Abortion in India: One in three pregnancies gets terminated

Abortion in India One in three pregnancies gets terminated

New Delhi: Gender identification of an unborn baby is frowned upon in India, compelling authorities to set up strict laws forbidding it.

Since it leads to female foeticide, a practice that involves aborting the baby, the process of gender identification has been long since prohibited.

However, the results of the country’s first large-scale study on abortions and unintended pregnancies that accounted for 2015 data has revealed that one in three of 48.1 million pregnancies in India ended in an abortion.

According to the study published in the noted medical journal Lancet, India recorded around 15.6 million abortions in 2015.

Nearly half (48%) of the pregnancies were unintended and 0.8 million women used unsafe methods for an abortion, putting their health and lives at risk.

The most popular method used for abortion was abortion pills, which totaled up to 12.7 million or 81% of all abortions, while surgical terminations of pregnancy was at 2.2 million.

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Around 22% or 3.4 million abortions were done in public health facilities. But 11.5 million or 73% were medication abortions done outside health facilities and 0.8 million were conducted by informal providers.

In a comparison of the statistics, India’s abortion rate of 47 per 1,000 women aged between 15 and 49 years is lower than Pakistan’s 50 and higher than Nepal and Bangladesh, whose figures are 42 and 39 respectively.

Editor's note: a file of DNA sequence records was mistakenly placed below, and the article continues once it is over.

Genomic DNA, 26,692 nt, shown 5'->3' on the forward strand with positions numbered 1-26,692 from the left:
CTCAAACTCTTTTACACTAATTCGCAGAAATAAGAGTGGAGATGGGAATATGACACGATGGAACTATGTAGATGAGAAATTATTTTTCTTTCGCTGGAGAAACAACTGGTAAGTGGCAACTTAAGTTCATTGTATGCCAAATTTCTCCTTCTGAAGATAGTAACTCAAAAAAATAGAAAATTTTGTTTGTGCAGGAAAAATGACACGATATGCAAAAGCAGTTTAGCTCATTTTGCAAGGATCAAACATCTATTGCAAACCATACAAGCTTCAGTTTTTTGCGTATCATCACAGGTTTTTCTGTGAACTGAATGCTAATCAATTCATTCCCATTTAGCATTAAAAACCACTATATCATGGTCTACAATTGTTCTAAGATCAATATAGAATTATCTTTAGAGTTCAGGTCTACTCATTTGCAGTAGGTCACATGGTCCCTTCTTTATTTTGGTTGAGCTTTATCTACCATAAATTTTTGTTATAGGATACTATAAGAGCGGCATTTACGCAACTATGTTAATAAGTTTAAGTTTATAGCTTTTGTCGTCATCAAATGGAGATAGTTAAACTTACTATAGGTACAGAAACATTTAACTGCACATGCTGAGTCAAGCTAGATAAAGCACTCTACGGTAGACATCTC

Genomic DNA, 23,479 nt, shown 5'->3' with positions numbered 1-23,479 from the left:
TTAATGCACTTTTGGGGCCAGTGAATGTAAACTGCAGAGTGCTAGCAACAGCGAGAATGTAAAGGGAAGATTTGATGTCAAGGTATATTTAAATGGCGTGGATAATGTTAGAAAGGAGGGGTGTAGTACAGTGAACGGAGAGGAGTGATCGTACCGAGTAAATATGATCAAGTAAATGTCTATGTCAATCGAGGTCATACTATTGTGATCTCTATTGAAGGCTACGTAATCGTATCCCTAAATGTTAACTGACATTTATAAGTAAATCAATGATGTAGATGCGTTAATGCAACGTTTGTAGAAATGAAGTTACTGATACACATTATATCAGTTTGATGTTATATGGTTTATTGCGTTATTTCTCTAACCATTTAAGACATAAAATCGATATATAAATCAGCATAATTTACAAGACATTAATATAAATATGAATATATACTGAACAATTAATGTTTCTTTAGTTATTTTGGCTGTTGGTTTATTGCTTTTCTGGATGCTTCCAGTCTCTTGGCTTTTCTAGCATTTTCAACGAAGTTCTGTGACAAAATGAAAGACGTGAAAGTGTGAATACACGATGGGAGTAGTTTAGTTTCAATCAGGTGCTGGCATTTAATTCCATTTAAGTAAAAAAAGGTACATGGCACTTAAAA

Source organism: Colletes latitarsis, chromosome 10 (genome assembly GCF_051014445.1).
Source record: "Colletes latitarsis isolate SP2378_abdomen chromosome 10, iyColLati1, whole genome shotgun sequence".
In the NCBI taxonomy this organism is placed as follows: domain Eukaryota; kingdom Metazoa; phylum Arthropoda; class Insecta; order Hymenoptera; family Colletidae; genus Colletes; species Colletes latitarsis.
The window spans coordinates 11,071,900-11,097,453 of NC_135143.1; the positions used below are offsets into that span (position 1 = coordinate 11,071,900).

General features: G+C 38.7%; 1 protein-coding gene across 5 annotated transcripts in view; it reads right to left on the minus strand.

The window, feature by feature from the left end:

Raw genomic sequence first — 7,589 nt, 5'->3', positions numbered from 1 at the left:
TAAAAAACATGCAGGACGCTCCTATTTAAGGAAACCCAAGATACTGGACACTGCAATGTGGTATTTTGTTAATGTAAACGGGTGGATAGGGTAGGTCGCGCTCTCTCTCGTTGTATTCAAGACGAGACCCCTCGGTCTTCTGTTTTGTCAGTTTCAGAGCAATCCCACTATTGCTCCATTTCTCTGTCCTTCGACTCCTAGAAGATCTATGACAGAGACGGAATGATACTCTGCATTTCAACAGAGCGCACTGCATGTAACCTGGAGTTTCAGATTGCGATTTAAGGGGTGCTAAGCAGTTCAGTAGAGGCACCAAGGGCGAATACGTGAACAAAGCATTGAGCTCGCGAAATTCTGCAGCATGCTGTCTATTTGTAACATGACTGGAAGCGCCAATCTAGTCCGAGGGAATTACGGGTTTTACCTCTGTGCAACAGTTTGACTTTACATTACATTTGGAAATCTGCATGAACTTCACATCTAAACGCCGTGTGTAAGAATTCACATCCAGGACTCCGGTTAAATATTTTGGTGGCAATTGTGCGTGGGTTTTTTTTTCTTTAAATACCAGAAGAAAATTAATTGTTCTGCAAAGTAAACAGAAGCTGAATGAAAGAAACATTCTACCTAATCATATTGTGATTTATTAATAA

India has a strict anti-abortion law that prohibits termination of foetuses above 20 weeks, except when the mother’s life is at risk.

Surgical abortion can be performed only by trained, certified doctors in registered facilities, while pills to abort foetuses up to seven-weeks-old can be prescribed outside registered hospitals.

Medical methods using WHO-recommended combinations of mifepristone and misoprostol account for four in five abortions in India.

The draft bill for the Medical Termination of Pregnancy Act, 2014, proposes relaxing the upper limit of legal abortion from 20 to 24 weeks for “vulnerable” groups and permitting trained healthcare personnel, including midwives and Ayush doctors, to offer medical methods of abortion for pregnancies up to seven weeks.

Women resort to seeking help from untrained pharmacists, chemists and informal vendors due to the dearth of safe and legal abortion services.


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